• 8. What does an employer have to do? Automatic enrolment Opting in, joining and contractual enrolment Managing opt outs Providing information and communicate Make/maintain employer contributions Keep records about their workers and the pension scheme Keep track of ages and earnings
  • 9. Jobholders and entitled workers Eligible jobholders – Workers – Aged between 22 and SPA – Earning over income tax personal allowance threshold (currently £9,440 from 6 April 2013) Ineligible jobholders – Workers – Aged between 16 and 22 or SPA and 74 who earn over income tax personal allowance threshold; or – Any age who earn between NI Lower Earnings Limit (£5,668) and income tax personal allowance threshold Entitled worker – Any age with earnings below NI Lower Earnings Limit Know your obligations in relation to each category and watch out re opt outs and opt ins!
  • 10. When and how – the basics? Do you know your staging date? Communicate at the right time to the right person Enrol the right workers at the right time Pay the right contributions at all times
  • 11. What systems do I need for administration? Age + earnings = category
  • 12. Source: Making auto enrolment work, October 2010 Costs to employers can be divided into two distinct elements. First, the contribution to employer of providing the three per cent minimum contribution to employees who remain in pensions saving. These costs represent a transfer to the employee, rather than a pure cost in economic terms. By contrast, administrative cost – for example, the cost of setting up a pension scheme, automatically enrolling employees, calculating and deducting contributions, and registering with The Pensions Regulator – represent a true economic cost. Table 3.6: Administrative costs per person automatically enrolled split by firm size Sample Employer Costs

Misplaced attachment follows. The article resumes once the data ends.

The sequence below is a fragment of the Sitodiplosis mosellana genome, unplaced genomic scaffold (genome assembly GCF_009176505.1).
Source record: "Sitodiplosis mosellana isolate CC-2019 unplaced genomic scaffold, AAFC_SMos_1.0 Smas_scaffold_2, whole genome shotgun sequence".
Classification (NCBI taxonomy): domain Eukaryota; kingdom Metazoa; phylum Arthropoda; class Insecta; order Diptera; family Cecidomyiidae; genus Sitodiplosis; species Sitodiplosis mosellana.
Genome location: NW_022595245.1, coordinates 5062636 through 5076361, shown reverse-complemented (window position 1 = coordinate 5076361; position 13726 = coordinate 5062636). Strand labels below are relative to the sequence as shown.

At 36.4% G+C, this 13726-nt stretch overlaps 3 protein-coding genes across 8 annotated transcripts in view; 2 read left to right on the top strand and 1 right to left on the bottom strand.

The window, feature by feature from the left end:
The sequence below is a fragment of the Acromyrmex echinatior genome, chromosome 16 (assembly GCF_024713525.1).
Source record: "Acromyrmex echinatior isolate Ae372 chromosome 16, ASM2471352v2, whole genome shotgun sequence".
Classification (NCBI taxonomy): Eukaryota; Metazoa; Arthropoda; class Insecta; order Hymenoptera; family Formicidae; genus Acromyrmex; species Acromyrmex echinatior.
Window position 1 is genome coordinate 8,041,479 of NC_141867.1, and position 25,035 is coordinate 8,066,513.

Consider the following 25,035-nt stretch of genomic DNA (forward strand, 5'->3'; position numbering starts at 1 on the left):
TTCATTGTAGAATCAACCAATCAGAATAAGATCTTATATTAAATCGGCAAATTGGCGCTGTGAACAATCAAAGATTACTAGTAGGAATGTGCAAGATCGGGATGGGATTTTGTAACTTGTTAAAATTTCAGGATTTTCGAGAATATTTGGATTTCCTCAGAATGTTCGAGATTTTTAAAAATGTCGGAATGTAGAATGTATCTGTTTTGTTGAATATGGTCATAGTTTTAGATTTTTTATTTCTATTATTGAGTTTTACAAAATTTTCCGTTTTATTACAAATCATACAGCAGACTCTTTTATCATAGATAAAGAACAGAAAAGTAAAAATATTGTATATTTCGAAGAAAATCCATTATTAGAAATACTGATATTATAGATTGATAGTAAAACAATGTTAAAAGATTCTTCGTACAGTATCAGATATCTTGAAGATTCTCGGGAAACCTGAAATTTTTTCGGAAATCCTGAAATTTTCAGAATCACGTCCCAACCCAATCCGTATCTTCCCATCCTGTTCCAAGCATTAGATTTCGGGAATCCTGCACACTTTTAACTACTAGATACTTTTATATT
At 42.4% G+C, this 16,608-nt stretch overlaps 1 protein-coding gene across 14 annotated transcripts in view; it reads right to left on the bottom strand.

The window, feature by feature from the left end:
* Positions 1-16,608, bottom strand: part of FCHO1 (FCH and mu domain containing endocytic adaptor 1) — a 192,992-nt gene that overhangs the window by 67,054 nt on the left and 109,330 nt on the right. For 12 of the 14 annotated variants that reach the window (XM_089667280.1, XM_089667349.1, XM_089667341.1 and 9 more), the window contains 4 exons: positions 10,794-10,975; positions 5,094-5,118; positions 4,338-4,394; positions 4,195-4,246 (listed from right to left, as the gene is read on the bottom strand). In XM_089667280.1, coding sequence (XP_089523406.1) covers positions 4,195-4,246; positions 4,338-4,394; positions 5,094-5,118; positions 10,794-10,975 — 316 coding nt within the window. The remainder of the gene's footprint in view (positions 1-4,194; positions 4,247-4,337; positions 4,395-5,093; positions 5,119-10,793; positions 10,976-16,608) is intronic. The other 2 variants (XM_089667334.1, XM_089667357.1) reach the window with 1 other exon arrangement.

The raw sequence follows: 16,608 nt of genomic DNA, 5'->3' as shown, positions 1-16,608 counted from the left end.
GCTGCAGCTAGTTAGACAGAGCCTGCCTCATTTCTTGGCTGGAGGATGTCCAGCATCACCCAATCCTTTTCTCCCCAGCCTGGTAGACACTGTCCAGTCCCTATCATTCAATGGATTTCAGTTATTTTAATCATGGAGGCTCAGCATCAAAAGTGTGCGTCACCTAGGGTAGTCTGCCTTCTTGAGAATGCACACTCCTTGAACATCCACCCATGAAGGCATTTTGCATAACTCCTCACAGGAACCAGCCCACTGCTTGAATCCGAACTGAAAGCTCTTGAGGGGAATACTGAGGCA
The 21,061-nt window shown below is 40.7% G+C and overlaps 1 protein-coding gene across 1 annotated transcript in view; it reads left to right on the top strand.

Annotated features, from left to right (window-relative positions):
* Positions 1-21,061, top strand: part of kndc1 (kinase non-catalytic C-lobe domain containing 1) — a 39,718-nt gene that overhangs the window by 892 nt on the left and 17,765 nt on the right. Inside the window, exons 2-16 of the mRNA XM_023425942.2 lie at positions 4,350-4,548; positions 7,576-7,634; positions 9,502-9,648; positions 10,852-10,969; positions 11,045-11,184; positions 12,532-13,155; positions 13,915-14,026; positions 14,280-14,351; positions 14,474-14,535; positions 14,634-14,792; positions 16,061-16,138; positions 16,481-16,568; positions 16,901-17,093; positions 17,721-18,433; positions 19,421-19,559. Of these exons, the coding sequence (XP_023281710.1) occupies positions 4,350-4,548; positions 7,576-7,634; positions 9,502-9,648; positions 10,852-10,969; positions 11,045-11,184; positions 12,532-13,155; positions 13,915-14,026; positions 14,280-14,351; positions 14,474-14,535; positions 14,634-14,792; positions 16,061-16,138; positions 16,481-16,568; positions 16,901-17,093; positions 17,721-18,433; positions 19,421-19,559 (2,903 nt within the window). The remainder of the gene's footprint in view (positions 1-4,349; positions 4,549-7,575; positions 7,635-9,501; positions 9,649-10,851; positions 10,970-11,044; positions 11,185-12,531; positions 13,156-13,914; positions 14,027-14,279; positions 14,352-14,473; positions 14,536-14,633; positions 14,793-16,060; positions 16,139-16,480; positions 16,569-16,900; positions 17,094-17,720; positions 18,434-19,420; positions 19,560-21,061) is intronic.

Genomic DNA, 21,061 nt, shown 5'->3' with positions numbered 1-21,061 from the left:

• 13. Helping meet auto enrolment obligations Communications to employees Report to The Pensions Regulator Employee Ideal solution • Holds employer specific rules • Determines contributions • Records opt-in/opt-out status • Direct interface with provider(s) • Produces employee communications • Produces MI and audit trail Payroll file Employers Provider A (NEST/People’s?) Provider B (main?)
  • 14. Auto enrolment - communication requirements Prescribed notices must be given to employees within a prescribed deadline Notice to employees already in a qualifying scheme Notices to eligible, non-eligible jobholders and entitled workers Postponement notices
  • 15. Blake Lapthorn and Hays – auto enrolment – helping you plan, prepare and cope with the challenges The what, why, how and when The practicalities and the opportunities 25 April 2013 Seacourt Tower, Oxford